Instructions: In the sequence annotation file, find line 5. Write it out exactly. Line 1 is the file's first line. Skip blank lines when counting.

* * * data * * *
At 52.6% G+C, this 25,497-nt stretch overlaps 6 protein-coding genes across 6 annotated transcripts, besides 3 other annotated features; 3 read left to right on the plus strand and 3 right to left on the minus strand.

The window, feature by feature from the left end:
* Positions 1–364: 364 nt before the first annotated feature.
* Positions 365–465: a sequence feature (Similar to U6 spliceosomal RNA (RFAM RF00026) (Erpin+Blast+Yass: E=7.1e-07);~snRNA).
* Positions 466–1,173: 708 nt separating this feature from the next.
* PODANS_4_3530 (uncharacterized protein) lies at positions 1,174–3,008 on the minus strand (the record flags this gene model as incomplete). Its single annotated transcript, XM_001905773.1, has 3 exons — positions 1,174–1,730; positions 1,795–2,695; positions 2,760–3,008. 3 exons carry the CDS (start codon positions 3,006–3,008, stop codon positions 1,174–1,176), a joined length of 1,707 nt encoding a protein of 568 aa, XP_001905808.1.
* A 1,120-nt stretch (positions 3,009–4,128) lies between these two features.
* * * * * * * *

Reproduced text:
* Positions 466–1,173: 708 nt separating this feature from the next.